The Wonderfull 7-Wide World of Erik

Erik (Adult_Boy) should not be an unfamiliar name within the Lego Community. However, after having build quite a lot of Space and Sci-Fi themed stuff in the last years, he has now gone on a train-related building spree again. Most of what Erik builds is 7-wide, but he manages to very skillfully merge Lego’s own building style with a high level of details, closely mimicking the prototype he is recreating. However, I think it’s best if the models just speak for themselves:

Pere Marquette 1225 with Modified Troop Sleeper
M53, based on Baltimore & Ohio “wagontop” style boxcars
Make the town theme great again!
grain train

Want to know more about how Erik did this? Click!

The great thing about Erik’s work is that he is willing to share his building techniques, which are, as usual with his building style, quite innovative, definitely for train heads like us. Even more so because he builds 7 wide, which is, due to it being a prime number (ok and an uneven number), still a pretty challenging size to build in:

7 wide coach building, studs out!
How to update your Clubcar
7 wide frame using roofs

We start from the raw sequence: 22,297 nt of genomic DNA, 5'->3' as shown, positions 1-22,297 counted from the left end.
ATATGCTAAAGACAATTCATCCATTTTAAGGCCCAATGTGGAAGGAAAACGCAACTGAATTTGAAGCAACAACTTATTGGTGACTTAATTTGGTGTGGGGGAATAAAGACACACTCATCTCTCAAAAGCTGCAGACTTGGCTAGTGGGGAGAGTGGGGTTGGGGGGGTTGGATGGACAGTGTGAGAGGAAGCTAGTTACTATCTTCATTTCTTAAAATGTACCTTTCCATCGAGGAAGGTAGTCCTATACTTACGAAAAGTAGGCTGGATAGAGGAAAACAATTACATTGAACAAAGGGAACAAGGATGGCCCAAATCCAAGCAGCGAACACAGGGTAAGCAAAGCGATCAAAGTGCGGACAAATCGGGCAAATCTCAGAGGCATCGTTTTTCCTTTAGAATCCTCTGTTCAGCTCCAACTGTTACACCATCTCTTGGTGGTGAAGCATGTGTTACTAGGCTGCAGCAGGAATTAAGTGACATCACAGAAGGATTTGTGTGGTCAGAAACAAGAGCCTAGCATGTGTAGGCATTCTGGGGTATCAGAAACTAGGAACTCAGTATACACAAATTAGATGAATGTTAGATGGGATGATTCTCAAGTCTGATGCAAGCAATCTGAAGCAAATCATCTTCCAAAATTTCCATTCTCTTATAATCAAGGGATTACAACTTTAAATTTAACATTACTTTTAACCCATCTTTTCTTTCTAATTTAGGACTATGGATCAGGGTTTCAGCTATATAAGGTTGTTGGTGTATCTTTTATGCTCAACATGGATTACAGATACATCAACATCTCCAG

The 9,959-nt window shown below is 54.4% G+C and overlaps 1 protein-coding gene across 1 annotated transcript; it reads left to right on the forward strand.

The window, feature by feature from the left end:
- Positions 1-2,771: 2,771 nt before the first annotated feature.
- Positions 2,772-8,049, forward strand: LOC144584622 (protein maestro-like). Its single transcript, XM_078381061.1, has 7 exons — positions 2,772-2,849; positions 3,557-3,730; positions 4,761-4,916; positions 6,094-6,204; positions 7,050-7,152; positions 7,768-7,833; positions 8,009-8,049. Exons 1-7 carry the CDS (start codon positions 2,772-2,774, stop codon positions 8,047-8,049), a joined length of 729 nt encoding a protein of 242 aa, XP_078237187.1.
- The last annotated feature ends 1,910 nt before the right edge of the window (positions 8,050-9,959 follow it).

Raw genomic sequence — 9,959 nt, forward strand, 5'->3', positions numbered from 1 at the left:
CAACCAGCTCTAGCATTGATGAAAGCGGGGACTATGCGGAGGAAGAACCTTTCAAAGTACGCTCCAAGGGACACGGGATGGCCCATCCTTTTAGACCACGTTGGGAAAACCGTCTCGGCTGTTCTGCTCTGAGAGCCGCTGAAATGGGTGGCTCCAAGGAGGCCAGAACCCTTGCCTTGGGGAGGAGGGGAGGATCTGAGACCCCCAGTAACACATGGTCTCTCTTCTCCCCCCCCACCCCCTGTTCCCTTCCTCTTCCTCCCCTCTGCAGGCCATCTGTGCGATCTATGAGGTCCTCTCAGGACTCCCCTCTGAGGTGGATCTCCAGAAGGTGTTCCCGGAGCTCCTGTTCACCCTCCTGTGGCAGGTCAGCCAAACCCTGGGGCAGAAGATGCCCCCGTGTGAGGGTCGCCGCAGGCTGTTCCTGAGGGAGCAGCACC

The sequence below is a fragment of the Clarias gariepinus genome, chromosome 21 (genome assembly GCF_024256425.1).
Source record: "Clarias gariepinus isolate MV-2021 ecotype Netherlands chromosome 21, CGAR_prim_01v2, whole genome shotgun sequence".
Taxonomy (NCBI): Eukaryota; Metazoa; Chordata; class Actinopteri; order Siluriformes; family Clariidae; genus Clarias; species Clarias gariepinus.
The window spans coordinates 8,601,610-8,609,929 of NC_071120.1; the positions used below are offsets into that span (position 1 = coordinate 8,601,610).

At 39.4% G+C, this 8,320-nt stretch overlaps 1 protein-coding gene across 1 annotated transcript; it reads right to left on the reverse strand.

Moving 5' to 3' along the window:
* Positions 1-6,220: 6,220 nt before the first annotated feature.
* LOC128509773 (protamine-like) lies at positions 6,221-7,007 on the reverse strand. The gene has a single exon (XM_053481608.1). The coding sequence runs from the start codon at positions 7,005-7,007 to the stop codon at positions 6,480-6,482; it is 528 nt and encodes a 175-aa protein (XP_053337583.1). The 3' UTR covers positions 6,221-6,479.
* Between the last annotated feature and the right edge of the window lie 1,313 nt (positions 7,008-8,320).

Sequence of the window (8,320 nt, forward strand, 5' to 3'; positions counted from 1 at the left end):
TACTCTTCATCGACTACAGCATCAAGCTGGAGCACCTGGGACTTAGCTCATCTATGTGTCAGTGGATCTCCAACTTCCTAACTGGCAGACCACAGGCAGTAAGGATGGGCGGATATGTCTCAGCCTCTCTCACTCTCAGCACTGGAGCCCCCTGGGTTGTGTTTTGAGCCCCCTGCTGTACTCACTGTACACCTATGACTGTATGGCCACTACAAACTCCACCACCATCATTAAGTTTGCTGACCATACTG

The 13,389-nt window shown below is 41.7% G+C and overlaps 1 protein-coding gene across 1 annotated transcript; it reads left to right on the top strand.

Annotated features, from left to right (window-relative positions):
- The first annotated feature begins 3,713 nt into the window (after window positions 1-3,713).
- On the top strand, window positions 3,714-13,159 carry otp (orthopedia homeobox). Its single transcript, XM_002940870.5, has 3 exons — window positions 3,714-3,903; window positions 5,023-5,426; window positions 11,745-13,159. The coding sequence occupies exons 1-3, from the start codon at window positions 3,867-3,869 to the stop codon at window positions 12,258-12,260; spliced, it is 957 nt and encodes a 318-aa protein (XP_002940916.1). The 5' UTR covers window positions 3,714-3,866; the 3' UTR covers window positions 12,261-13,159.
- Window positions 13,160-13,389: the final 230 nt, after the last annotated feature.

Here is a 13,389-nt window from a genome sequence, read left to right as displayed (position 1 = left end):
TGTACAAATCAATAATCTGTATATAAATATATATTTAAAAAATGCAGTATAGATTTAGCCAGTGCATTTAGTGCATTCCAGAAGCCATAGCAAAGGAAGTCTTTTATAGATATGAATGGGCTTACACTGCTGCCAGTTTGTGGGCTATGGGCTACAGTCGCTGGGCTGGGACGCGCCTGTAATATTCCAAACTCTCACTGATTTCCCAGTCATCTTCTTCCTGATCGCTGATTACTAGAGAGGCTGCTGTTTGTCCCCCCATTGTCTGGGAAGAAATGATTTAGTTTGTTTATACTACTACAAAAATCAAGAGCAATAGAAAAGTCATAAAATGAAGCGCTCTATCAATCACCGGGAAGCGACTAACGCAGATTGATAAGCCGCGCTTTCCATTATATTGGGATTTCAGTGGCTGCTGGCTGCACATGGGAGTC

Erik also has included a nice piece about the how and why of building 7-wide:

“For curious people new to LEGO systems:

I have dedicated myself to a 7 stud wide system for my loosely realistic American-themed LEGO trains.

I’m experimenting with how best to build 7-wide, given that LEGO behaves best in systems that can be broken down into even-studded increments (PennLUG operates at an 8-wide system:…)

Knowing that a 1/2 plate bracket face + two plates = two studs in width, the walls (totaling four studs in width) of this passenger car use technic parts to pin into what is essentially a 3 stud wide core. That Technic is a LEGO system that exists on the medians between studs (a 1 x 6 Technic brick has 5 pinholes) is helpful for the odd wide core.

A cross section can be written:

2 studs | 3 studs | 2 studs


2.5 plates | 1 stud | 3 studs | 1 stud | 2.5 plates

The trucks pin into mounts that are held in place between the walls by bracket parts. The car is floorless;the sides and roof will (probably) offer ample longitudinal strength. In all, it it seems to be fairly economic in regards to volume vs. parts used, thanks to it not being totally reliant on 1 x 3 or 2 x 3 plates.

This is all hypothesis because I haven’t actually touched any real physical LEGO yet.”

There is ofcourse far more where that came from, so do check out his Photostream as well, also for future updates!

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